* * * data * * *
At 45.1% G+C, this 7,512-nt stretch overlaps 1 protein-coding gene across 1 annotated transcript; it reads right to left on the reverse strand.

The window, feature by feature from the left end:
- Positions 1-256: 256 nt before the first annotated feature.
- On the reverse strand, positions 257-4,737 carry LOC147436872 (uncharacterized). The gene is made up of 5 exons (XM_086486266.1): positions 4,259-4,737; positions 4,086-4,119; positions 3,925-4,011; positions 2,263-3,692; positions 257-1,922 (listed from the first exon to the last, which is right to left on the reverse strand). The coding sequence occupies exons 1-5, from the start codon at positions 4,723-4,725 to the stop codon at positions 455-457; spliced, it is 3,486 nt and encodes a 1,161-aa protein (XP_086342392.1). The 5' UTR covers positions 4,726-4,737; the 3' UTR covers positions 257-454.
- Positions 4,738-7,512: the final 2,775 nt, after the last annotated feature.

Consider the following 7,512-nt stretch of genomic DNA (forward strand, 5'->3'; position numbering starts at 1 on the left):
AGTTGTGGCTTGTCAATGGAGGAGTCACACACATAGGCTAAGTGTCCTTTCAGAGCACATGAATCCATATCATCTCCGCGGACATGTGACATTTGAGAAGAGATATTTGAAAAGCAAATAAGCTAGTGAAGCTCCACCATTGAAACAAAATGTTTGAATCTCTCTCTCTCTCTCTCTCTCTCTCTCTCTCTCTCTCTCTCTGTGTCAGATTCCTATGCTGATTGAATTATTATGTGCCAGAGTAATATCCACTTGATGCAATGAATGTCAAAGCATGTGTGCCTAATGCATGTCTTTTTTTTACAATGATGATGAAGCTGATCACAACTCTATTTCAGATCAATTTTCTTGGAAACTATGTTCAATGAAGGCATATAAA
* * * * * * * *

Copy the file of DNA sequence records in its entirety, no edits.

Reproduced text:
At 45.1% G+C, this 7,512-nt stretch overlaps 1 protein-coding gene across 1 annotated transcript; it reads right to left on the reverse strand.

The window, feature by feature from the left end:
- Positions 1-256: 256 nt before the first annotated feature.
- On the reverse strand, positions 257-4,737 carry LOC147436872 (uncharacterized). The gene is made up of 5 exons (XM_086486266.1): positions 4,259-4,737; positions 4,086-4,119; positions 3,925-4,011; positions 2,263-3,692; positions 257-1,922 (listed from the first exon to the last, which is right to left on the reverse strand). The coding sequence occupies exons 1-5, from the start codon at positions 4,723-4,725 to the stop codon at positions 455-457; spliced, it is 3,486 nt and encodes a 1,161-aa protein (XP_086342392.1). The 5' UTR covers positions 4,726-4,737; the 3' UTR covers positions 257-454.
- Positions 4,738-7,512: the final 2,775 nt, after the last annotated feature.

Consider the following 7,512-nt stretch of genomic DNA (forward strand, 5'->3'; position numbering starts at 1 on the left):
AGTTGTGGCTTGTCAATGGAGGAGTCACACACATAGGCTAAGTGTCCTTTCAGAGCACATGAATCCATATCATCTCCGCGGACATGTGACATTTGAGAAGAGATATTTGAAAAGCAAATAAGCTAGTGAAGCTCCACCATTGAAACAAAATGTTTGAATCTCTCTCTCTCTCTCTCTCTCTCTCTCTCTCTCTCTCTCTCTGTGTCAGATTCCTATGCTGATTGAATTATTATGTGCCAGAGTAATATCCACTTGATGCAATGAATGTCAAAGCATGTGTGCCTAATGCATGTCTTTTTTTTACAATGATGATGAAGCTGATCACAACTCTATTTCAGATCAATTTTCTTGGAAACTATGTTCAATGAAGGCATATAAA